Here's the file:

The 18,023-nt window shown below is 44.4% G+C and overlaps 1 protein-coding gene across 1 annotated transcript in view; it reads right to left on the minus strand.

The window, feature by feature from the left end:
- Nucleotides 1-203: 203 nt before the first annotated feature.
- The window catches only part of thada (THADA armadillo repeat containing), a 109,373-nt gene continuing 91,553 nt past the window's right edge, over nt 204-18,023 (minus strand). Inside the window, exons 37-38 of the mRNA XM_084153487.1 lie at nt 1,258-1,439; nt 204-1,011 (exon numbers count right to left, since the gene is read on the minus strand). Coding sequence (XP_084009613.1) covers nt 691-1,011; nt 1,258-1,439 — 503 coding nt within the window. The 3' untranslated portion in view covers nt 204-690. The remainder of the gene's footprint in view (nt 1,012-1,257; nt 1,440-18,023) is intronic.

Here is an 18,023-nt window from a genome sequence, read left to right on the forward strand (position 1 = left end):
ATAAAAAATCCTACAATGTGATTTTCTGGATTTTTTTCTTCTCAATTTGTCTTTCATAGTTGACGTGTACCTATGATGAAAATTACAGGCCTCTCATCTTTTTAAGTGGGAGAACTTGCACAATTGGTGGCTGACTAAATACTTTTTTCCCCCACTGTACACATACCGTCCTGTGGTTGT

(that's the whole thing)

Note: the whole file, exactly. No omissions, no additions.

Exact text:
The 18,023-nt window shown below is 44.4% G+C and overlaps 1 protein-coding gene across 1 annotated transcript in view; it reads right to left on the minus strand.

The window, feature by feature from the left end:
- Nucleotides 1-203: 203 nt before the first annotated feature.
- The window catches only part of thada (THADA armadillo repeat containing), a 109,373-nt gene continuing 91,553 nt past the window's right edge, over nt 204-18,023 (minus strand). Inside the window, exons 37-38 of the mRNA XM_084153487.1 lie at nt 1,258-1,439; nt 204-1,011 (exon numbers count right to left, since the gene is read on the minus strand). Coding sequence (XP_084009613.1) covers nt 691-1,011; nt 1,258-1,439 — 503 coding nt within the window. The 3' untranslated portion in view covers nt 204-690. The remainder of the gene's footprint in view (nt 1,012-1,257; nt 1,440-18,023) is intronic.

Here is an 18,023-nt window from a genome sequence, read left to right on the forward strand (position 1 = left end):
ATAAAAAATCCTACAATGTGATTTTCTGGATTTTTTTCTTCTCAATTTGTCTTTCATAGTTGACGTGTACCTATGATGAAAATTACAGGCCTCTCATCTTTTTAAGTGGGAGAACTTGCACAATTGGTGGCTGACTAAATACTTTTTTCCCCCACTGTACACATACCGTCCTGTGGTTGT